The post City Slang: Dead Kennedys to have a holiday in Detroit appeared first on Metro Times Blogs.

  • Planet Ant presents A Steady Rain

    The Planet Ant Theatre in Hamtramck will present a police drama called A Steady Rain May 2 through 24. Planet Ant veterans Ryan Carlson and York Griffith will star in the play, written by House of Cards and Mad Men co-writer Keith Huff. Tickets ($10-$20) are on sale now at According to the press release, “A Steady Rain by Keith Huff focuses on Joey and Denny, best friends since kindergarten and partners on the police force whose loyalty to each other is tested by domestic affairs, violence and the rough streets of Chicago. Joey helps Denny with his family and Denny helps Joey stay off the bottle. But when a routine disturbance call takes a turn for the worse their loyalty is put to the ultimate test.First produced at Chicago Dramatists, A Steady Rain appeared on Broadway featuring Hugh Jackman and Daniel Craig. The Planet Ant production of A Steady Rain is directed by York Griffith featuring Ryan Carlson and Andy Huff. This marks the return of two of Planet Ant’s founding members. Carlson and Griffith. Griffith has served as the theatre’s Artistic Director where he directed the critically-acclaimed productions The Adding Machine and Who’s Afraid of Virginia Woolf? […]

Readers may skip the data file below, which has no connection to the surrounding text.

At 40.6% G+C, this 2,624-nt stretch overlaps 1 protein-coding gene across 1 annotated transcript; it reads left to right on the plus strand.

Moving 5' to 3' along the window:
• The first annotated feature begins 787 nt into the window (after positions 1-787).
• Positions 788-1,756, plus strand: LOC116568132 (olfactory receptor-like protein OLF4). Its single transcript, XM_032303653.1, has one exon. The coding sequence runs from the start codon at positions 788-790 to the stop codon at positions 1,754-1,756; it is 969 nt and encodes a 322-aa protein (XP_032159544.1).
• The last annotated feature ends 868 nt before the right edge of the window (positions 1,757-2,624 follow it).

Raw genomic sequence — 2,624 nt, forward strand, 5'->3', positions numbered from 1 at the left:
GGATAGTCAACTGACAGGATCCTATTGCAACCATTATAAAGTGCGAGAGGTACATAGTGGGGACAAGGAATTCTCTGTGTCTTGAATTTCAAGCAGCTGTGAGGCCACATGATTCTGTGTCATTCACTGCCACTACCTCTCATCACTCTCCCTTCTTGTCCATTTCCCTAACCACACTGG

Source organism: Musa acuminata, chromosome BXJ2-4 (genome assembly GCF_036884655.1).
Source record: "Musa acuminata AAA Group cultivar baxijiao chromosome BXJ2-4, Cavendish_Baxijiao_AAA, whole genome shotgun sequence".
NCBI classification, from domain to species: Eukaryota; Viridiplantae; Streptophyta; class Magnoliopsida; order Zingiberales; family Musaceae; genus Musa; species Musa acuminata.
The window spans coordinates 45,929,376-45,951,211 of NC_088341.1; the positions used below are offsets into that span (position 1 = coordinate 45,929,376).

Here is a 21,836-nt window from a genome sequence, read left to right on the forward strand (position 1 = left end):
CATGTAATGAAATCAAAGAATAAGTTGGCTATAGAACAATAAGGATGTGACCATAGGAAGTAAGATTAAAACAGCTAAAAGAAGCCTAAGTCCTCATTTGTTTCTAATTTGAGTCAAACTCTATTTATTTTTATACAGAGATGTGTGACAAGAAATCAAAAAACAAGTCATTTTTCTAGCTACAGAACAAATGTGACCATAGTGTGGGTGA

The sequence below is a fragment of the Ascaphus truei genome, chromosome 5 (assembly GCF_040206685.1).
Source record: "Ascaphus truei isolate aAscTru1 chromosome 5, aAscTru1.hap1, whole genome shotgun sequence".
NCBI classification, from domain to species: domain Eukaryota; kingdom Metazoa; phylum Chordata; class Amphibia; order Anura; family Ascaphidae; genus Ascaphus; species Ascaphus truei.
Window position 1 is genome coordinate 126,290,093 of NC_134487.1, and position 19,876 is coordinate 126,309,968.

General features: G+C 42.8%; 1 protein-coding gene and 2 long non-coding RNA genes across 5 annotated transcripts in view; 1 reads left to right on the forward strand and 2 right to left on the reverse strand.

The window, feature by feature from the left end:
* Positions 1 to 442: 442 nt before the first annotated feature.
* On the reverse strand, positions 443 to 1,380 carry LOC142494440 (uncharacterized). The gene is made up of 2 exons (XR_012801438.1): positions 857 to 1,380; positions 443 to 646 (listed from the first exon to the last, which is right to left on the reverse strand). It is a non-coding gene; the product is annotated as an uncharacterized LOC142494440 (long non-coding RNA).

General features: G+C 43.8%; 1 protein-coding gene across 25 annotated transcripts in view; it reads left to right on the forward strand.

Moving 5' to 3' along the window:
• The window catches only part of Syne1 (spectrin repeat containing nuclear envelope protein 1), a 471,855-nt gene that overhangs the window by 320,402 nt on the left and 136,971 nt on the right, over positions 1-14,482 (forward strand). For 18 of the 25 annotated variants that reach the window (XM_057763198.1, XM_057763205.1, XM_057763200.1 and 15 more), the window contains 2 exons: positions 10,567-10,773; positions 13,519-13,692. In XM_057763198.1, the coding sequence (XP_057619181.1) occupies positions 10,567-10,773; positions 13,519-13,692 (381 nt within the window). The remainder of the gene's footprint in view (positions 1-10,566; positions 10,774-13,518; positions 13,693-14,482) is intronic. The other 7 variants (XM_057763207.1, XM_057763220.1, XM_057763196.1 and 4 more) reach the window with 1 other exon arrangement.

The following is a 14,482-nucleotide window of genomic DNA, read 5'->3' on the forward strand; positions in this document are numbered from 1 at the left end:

The post Planet Ant presents A Steady Rain appeared first on Metro Times Blogs.

  • You can wear Detroit’s blight on your face